This week sees the release of the much awaited film Padre Pio, directed and written by Abel Ferrara and starring Shia LaBeouf. The R-rated movie offers us a glimpse into the life of the much-loved saint during his early 20s, when he was experiencing suffering, confusion, and above all, passion for Christ.
However, in parallel to Pio’s own torment, the movie also allows us to witness the real suffering of the local villagers where Pio’s monastery was located. We can see their pain in trying to cope with the aftermath of World War I, when there was hunger, loss of human life, and a strong desire for change and class equality.
If you’re going to watch the movie and expect to see Padre Pio as a holy card figure, you’ll be in for a surprise. The film is raw. It is a reflection of the difficulties in society at the time, and where Pio was on his own spiritual journey during his early 20s.
It is R-rated for a reason, as there is some sexual content, violence, and expletives. And when Aleteia talked to LaBeouf, Brother Alex Rodriguez, and director and screenwriter, Abel Ferrara, the topic of cussing did come up, and the discussion was pretty fascinating.
In a disturbing confessional scene, in which we see Padre Pio’s very human side, he is unable to give a penance to a father who’s having some very perverted thoughts about his daughter. The visibly sickenedfriar, in his outrage, loses his temper and uses the odd cuss word. So Br. Alex Rodriguez, who has a deep knowledge of the Capuchin friar, and LaBeouf discussed to what extent this was true to Padre Pio himself. The interview is edited for clarity and length.
Brother Alex: What we know is that in the lifetime of Pio there is a moment that he talks about, at one time, Satan or a demon was in the confessional and appeared like a tall man. So that scene [from the movie] is based on that story [from Pio’s life, and is] put in the movie as what could have happened in that time-fame when he was younger. …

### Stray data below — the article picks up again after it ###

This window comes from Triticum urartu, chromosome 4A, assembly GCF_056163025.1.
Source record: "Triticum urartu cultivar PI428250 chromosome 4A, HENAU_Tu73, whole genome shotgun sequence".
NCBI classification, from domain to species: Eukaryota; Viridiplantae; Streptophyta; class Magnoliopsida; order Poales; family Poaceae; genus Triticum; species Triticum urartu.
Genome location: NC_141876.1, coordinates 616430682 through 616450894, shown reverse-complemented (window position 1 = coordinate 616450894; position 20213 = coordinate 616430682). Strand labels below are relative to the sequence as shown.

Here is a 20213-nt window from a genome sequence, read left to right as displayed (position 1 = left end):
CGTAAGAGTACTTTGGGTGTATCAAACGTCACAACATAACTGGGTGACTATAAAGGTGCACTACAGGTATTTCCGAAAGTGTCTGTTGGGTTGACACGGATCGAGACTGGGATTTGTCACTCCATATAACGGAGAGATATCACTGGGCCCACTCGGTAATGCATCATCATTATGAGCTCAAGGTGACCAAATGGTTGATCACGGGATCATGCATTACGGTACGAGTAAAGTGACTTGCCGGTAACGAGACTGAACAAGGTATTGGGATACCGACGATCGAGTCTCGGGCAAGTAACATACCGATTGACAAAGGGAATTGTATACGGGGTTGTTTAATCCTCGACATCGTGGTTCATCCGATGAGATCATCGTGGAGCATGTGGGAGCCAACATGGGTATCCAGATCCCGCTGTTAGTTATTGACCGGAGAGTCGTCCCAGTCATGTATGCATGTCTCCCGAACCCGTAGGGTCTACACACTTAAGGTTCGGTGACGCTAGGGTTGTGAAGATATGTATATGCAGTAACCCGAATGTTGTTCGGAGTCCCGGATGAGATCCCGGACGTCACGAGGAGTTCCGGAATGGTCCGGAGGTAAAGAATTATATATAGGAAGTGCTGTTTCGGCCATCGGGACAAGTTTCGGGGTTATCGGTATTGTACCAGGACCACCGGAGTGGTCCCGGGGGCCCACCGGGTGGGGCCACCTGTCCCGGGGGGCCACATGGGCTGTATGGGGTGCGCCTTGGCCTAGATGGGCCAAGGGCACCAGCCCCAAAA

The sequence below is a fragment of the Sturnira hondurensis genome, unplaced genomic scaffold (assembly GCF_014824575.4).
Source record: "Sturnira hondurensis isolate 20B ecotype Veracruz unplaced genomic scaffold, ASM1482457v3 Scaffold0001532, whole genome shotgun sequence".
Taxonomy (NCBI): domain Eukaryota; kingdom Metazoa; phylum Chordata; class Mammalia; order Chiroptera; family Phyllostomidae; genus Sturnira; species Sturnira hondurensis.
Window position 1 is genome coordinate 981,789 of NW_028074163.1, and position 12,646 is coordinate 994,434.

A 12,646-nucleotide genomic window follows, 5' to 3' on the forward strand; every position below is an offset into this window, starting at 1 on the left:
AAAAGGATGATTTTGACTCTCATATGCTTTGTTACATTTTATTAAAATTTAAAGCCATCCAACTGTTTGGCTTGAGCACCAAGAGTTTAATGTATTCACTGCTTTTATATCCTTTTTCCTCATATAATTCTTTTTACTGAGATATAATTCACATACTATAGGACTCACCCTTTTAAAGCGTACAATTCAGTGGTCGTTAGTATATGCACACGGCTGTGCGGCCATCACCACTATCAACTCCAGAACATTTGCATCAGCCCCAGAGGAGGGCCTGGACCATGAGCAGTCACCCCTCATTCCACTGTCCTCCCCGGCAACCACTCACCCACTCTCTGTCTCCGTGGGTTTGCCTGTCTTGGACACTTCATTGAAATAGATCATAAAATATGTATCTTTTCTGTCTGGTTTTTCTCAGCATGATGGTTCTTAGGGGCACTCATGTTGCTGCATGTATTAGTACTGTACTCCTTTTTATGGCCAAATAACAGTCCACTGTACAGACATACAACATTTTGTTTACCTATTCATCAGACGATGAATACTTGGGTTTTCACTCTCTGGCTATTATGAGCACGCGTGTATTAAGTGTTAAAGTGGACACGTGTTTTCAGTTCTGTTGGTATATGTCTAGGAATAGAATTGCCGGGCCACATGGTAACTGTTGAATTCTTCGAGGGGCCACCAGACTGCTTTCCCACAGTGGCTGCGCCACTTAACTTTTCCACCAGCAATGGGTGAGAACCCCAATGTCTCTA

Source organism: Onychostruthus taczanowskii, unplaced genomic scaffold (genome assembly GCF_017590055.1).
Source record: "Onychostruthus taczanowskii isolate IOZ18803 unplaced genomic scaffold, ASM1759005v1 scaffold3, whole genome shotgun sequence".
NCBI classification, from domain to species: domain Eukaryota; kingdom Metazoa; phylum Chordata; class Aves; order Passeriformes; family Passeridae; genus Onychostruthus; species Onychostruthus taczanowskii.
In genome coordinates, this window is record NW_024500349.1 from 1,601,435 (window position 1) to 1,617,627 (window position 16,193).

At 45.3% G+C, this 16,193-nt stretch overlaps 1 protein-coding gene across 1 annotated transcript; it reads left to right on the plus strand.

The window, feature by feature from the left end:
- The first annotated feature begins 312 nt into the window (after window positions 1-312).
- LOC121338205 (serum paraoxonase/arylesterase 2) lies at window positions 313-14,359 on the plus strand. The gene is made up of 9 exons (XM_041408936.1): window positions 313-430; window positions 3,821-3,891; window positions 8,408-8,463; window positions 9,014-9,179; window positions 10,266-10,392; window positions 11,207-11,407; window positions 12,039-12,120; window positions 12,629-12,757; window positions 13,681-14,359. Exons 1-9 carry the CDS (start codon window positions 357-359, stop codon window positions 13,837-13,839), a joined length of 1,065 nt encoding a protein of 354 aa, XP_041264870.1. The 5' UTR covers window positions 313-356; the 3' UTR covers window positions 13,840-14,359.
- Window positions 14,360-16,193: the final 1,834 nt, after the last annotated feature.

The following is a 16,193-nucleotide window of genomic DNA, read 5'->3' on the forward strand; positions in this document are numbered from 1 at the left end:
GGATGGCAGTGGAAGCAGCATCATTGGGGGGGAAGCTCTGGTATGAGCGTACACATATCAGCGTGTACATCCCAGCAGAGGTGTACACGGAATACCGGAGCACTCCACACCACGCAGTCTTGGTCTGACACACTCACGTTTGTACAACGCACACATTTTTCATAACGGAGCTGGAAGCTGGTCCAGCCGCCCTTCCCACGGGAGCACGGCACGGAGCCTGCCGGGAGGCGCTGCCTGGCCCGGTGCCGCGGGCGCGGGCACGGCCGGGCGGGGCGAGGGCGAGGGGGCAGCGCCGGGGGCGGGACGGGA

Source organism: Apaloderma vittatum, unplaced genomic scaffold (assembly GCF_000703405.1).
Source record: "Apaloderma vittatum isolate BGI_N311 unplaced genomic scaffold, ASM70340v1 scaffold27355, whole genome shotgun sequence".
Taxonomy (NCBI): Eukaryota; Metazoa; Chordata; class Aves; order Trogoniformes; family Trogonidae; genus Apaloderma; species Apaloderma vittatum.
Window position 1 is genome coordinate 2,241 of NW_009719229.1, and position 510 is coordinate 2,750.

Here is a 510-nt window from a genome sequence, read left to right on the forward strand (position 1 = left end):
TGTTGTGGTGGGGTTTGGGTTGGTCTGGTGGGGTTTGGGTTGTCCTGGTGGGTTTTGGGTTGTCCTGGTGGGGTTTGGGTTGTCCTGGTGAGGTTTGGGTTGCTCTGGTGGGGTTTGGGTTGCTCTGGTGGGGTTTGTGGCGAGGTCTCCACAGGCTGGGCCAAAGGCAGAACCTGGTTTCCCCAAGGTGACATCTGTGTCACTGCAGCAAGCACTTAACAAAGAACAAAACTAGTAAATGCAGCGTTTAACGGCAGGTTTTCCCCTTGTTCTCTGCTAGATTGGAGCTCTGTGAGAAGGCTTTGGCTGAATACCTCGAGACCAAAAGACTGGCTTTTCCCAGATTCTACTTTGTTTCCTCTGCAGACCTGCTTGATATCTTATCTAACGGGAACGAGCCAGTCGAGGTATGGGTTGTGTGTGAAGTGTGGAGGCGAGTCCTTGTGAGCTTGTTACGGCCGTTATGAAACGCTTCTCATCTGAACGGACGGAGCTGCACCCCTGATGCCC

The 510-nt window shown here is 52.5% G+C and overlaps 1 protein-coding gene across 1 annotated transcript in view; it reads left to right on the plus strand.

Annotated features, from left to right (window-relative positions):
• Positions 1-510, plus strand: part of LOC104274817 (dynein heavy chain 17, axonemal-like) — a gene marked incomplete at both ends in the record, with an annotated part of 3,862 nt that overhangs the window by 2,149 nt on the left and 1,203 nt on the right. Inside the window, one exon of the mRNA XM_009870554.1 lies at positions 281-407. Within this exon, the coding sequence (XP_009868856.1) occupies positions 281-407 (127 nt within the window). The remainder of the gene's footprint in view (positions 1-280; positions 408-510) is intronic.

Now the scene of itself is showing not only the temptation [of] despair that the devil makes to Pio … but [the temptation to believe that] there’s no good end to the war, there’s no good end to the suffering of the people in San Giovanni … The movie is showing that Satan is the one influencing all of the difficulties that not only Pio is going through, but also the people of San Giovanni …. and so the scene is showing not only the continuous temptations and the continuous assaults of the devil, but also it’s showing Padre Pio’s humanity.
This is Abel’s way of showing that Padre Pio was, yes, he was holy, but he was also a sinner. This is in his early 20s, he’s going through his struggles. There’s a passage in one of Padre Pio’s letters to his spiritual director saying, I’m having difficulties with my passions, with lust, I lied one time as a priest. I’m having difficulties with my temper. It’s there.
Did he cuss? We don’t know at the time. We don’t know if he would have said something like that. The point of the matter is showing Padre Pio’s humanity. And I’m hoping people receive it as it is, because it’s showing that someone doesn’t become a saint easily.
Shia LaBeouf: Catholicism is full-blown acceptance. It’s not [mere] tolerance. It’s also the belief that there’s no such thing as a good Christian. We’re all sinners in the face of God … This idea that the saints were all these moralistic, soft [individuals] — that’s not what Pio was. It’s not the stories you hear of him. It’s not the reality of who these saints were, and there is no saint who wasn’t a sinner.
The idea that we’re meant to paint this very fly-on-the-wall depiction of Pio as this very moralistic, soft broodish kind of a man … This is a soldier, this is a medic in World War I. He saw all kinds of heinous realities, he was dealing with an Italian populace that was in the middle of war. The idea that there was no cursing involved is a fairy tale fantasy and not the reality of the man’s life. He was boots on the ground. He was front row.